- January 2 – January 26: 4 weeks of structured content review. The detailed schedule will be available later this fall. These sessions are recommended but not required.
- Each week will have ~20 hours of online content that includes 1) topic review using live question-based interactive review strategies led by faculty, 2) assigned practice questions curated by faculty, 3) live review sessions going over blocks of practice questions led by student tutors (Teaching Assistants), and 4) live sessions on test taking and study strategies, wellness, and anxiety.
- Students are expected to study independently during these weeks at least 40 hours/week according to a schedule set by themselves and the learning specialists, informed by their Foundations and practice test performance.
- January 29: All students will be asked to take an NBME practice test (CBSSA) by 1/29/24. These tests will be purchased by the school. Submission is required. TAs will be available that week to review content and work with students individually or in small groups to review.
- Following receipt of your CBSSA score and review of your performance in Foundations, all students will be offered different tracks to study for the next 5ish weeks. One track will offer structure and more support with group and individual tutoring and faculty support. The other will be independent study. Students will be offered information on which track is recommended but have the option to choose what works best for them as adult learners. This is all part of consolidation (no new course to register for or tuition to pay).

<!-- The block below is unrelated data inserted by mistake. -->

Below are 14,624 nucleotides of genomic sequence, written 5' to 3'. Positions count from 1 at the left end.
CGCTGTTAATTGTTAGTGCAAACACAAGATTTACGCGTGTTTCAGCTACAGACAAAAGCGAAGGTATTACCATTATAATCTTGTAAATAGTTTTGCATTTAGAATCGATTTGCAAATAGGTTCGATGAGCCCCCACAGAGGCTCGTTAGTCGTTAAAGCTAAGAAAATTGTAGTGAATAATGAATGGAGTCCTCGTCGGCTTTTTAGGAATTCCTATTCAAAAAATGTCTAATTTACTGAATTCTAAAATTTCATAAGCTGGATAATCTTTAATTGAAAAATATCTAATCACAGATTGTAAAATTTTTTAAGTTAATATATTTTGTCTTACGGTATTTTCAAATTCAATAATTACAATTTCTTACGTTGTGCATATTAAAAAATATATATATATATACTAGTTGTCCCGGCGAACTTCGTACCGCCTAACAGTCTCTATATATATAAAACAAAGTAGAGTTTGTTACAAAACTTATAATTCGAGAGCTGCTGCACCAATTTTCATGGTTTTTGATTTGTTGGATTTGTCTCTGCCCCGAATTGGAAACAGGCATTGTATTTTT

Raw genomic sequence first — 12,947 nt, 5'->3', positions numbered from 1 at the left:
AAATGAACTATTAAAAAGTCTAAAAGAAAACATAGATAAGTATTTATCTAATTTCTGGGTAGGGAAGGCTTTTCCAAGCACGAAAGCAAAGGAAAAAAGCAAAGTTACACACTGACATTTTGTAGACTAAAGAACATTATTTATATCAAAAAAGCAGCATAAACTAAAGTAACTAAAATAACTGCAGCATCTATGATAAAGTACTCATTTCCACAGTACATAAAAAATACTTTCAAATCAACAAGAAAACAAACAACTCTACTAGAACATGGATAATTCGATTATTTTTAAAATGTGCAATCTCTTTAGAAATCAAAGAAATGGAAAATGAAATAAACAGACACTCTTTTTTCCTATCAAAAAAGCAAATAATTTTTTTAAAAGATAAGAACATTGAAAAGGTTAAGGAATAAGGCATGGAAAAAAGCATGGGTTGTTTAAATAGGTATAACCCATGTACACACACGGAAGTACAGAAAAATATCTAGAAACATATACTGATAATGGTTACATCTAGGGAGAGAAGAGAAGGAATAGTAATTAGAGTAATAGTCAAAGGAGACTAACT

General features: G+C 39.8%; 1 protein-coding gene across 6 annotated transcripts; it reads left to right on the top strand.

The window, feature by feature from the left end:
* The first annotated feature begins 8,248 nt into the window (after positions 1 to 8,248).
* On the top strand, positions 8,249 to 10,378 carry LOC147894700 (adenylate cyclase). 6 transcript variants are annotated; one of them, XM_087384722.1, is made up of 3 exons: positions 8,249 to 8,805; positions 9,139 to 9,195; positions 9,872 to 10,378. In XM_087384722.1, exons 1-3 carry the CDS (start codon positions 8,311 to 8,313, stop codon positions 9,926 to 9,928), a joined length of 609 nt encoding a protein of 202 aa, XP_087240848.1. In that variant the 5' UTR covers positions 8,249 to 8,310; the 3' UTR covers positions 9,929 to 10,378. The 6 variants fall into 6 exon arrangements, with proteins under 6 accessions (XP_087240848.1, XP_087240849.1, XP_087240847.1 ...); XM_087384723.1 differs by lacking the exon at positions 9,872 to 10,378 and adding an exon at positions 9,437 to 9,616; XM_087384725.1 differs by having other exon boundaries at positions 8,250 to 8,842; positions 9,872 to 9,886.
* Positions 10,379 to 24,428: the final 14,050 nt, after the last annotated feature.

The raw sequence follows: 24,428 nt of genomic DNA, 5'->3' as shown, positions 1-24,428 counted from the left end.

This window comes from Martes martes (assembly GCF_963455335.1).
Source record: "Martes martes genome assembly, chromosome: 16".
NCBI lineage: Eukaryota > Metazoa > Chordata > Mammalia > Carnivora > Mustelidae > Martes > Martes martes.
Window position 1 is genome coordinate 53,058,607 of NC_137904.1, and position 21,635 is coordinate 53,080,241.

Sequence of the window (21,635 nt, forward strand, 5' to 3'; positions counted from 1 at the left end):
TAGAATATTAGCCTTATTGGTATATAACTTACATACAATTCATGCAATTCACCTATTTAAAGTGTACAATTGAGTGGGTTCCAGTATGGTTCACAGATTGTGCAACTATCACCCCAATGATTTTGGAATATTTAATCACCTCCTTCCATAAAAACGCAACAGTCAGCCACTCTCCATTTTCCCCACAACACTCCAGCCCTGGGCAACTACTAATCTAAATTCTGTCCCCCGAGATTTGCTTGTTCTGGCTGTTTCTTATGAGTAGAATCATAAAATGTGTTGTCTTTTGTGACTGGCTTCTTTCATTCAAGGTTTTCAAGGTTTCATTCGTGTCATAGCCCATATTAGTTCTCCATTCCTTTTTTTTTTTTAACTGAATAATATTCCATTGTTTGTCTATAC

- March 1: School deadline for USMLE Step 1. Students who are not ready to take the exam by this date (as evidenced by practice scores or per discussion with their learning specialist) will be automatically dropped from their summer quarter clerkships and will be asked to enroll in STEP 1 Advanced Study Course (SASC). They will continue with Transition to Clerkships and previously planned Spring Quarter clerkships. Students with extenuating circumstances unrelated to test readiness (weather, illness) will be allowed a one-week grace period to meet the deadline. Students who do not take the exam on/by March 8th will be automatically dropped from their summer quarter clerkships and will be asked to enroll in STEP 1 Advanced Study Course (SASC). They will continue with Transition to Clerkships and previously planned Spring Quarter clerkships.
Transition to Clerkships Overview & Requirements
The Transition to Clerkships course is held March 8-15, 2024. This required course is also exclusively online and is a well-received review of practical and clinical information to get you ready and excited for Patient Care phase. Expect to spend approximately 20 hours on course content over those days. Much of the course requires live attendance but you can choose which sessions to attend based on your interests and schedule. E22 MSTP students will not take Transitions to Clerkships in 2024 but will take it when they are entering Patient Care phase. You will receive more information about this course schedule later in the fall.
Summer Step 1 Advanced Study Course (SASC) Information
The SASC will be a 12-credit course. This course will provide additional independent review time for approximately 50 hours per week, as well as weekly individual check-ins with assigned staff or faculty mentor and peer-led weekly meetings to address challenges and study questions. Learning communities are a valuable tool to introduce structure, connection, and academic success, particularly for students who require additional time to study. Students will be granted credit towards graduation for this course (equivalent to a 4 week clinical elective)